Twelve Angry Men

There can be no reasonable doubt: these are the words that ring significantly in Reginald Rose’s TV play, which was made famous on screen in Sidney Lumet's iconic screen adaptation. Twelve men are given the task of deliberating the fate of a young Latino boy charged with killing his father. Evidence is circumstantial and witness reports are unclear. As an audience member, we are plunged right into the heart of the debate, having heard none of the trial that came before. The play opens with our jurors being shown through a gauze whilst the haunting instructions of the judge are heard, brilliantly setting up the stakes of the play. It is a terrific structure that forces the audience to display objectivity (something which is in our nature to dispel against). This largely works in a terrifically paced, if slightly uneven piece of theatre.

As a piece of writing, Rose’s text on morals and compassion feels every bit as relevant today, with discussions on race and what frightens men, is what they don’t understand. Christopher Haydon grasps this fully as a director and gives each Juror their time to shine. I was also impressed with his use of staging, taking every advantage of its limited setting. It took myself the majority of the first act to notice the intricate use of a revolve, giving every character their moment in the sun. Praise must also go to its sound design by Andy Graham, whose use of the low rumbling of a fan highlights the tension of the story.

As an ensemble piece, the show rests and falls on the strength of its cast. Our protagonist, a compassionate and justice-seeking juror is the only one to give an innocent verdict at the start and allows us as an audience to follow along with the nuances of the case. Jason Merrells gives the strongest performance of the night, with a nuanced turn reminiscent of a young Kevin Costner with his low-key pathos and everyman demeanour.

His personality comes head-to-head with the hot-headed juror 3, who has his own personal prejudices. For me, this is where the play stumbles in its approach: whilst competently played by Tristan Gemmill, his performance is entirely on one level and the constant shouting verges into the realms of pantomime. This is a real shame as his character has great material and the impactful writing of the play's denouement does not have the same effect here as it does in its iconic 1957 screen adaptation.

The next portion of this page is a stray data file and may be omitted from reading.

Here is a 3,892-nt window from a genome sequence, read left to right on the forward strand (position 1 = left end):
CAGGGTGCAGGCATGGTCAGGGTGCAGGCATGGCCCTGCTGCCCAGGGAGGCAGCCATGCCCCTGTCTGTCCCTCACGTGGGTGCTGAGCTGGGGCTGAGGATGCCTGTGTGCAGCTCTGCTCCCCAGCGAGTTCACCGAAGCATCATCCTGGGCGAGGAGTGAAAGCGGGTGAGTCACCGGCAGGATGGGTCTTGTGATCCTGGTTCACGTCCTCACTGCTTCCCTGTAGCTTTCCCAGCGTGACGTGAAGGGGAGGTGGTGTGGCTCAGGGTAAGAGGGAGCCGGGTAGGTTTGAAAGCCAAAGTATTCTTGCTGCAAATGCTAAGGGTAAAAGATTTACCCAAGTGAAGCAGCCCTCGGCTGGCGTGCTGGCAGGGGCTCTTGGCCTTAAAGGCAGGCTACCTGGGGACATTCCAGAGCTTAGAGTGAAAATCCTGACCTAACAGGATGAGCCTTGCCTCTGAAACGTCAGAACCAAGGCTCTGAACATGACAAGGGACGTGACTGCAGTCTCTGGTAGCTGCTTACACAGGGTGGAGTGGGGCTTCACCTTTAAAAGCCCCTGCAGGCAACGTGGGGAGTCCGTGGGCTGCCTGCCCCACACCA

It’s hard to blame the actor, as this seems to have been a directorial approach for the rest of the ensemble (by and large). Most of our supporting players are played with such broad strokes that there is a lack of subtlety in the relationship between guilty and innocent and you never find yourself debating the verdict yourself.

Despite this central misstep, there are some other fine performances: the play's discussions on prejudice are empathised by the casting of Samarge Hamilton, the only person of colour on the jury, and Paul Beech as an elderly German watchmaker whose discussions of experiencing discrimination first-hand are subtly handled and performed with suitable nuance.

Despite not giving a resounding verdict myself, Twelve Angry Men remains an important and powerful story on humanity and the importance of truth and justice, and I believe its message is something society could all do with following.

This show was reviewed on the 5th February 2024 at the Richmond Theatre where it runs until the 10th February 2024.  Tickets available here: Twelve Angry Men Tickets | Richmond Theatre in Greater London | ATG Tickets

Full tour details here: Twelve Angry Men – 2023 UK Tour - Bill Kenwright Limited

Review written by Alex Farley

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Photo credit: Jack Merriman

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